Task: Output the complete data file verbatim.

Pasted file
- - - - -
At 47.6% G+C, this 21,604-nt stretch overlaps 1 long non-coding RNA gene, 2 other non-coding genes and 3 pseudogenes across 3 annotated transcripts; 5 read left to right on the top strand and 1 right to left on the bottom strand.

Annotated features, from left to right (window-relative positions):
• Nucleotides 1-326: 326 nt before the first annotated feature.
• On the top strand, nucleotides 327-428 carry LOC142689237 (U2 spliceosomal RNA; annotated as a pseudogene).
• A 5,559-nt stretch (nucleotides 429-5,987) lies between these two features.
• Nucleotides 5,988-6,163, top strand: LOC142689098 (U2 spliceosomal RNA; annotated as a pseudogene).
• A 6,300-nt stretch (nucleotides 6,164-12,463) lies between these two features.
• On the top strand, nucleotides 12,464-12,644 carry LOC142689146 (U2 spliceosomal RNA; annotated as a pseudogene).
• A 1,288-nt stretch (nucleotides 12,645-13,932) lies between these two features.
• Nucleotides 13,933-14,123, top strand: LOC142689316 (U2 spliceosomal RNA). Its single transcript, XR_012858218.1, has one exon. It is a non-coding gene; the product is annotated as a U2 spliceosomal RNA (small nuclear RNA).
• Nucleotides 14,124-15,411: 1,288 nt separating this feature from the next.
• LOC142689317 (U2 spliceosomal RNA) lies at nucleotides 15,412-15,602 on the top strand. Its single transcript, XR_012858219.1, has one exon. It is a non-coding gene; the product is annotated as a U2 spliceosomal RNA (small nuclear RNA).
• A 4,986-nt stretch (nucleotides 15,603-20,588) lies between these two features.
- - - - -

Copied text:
At 47.6% G+C, this 21,604-nt stretch overlaps 1 long non-coding RNA gene, 2 other non-coding genes and 3 pseudogenes across 3 annotated transcripts; 5 read left to right on the top strand and 1 right to left on the bottom strand.

Annotated features, from left to right (window-relative positions):
• Nucleotides 1-326: 326 nt before the first annotated feature.
• On the top strand, nucleotides 327-428 carry LOC142689237 (U2 spliceosomal RNA; annotated as a pseudogene).
• A 5,559-nt stretch (nucleotides 429-5,987) lies between these two features.
• Nucleotides 5,988-6,163, top strand: LOC142689098 (U2 spliceosomal RNA; annotated as a pseudogene).
• A 6,300-nt stretch (nucleotides 6,164-12,463) lies between these two features.
• On the top strand, nucleotides 12,464-12,644 carry LOC142689146 (U2 spliceosomal RNA; annotated as a pseudogene).
• A 1,288-nt stretch (nucleotides 12,645-13,932) lies between these two features.
• Nucleotides 13,933-14,123, top strand: LOC142689316 (U2 spliceosomal RNA). Its single transcript, XR_012858218.1, has one exon. It is a non-coding gene; the product is annotated as a U2 spliceosomal RNA (small nuclear RNA).
• Nucleotides 14,124-15,411: 1,288 nt separating this feature from the next.
• LOC142689317 (U2 spliceosomal RNA) lies at nucleotides 15,412-15,602 on the top strand. Its single transcript, XR_012858219.1, has one exon. It is a non-coding gene; the product is annotated as a U2 spliceosomal RNA (small nuclear RNA).
• A 4,986-nt stretch (nucleotides 15,603-20,588) lies between these two features.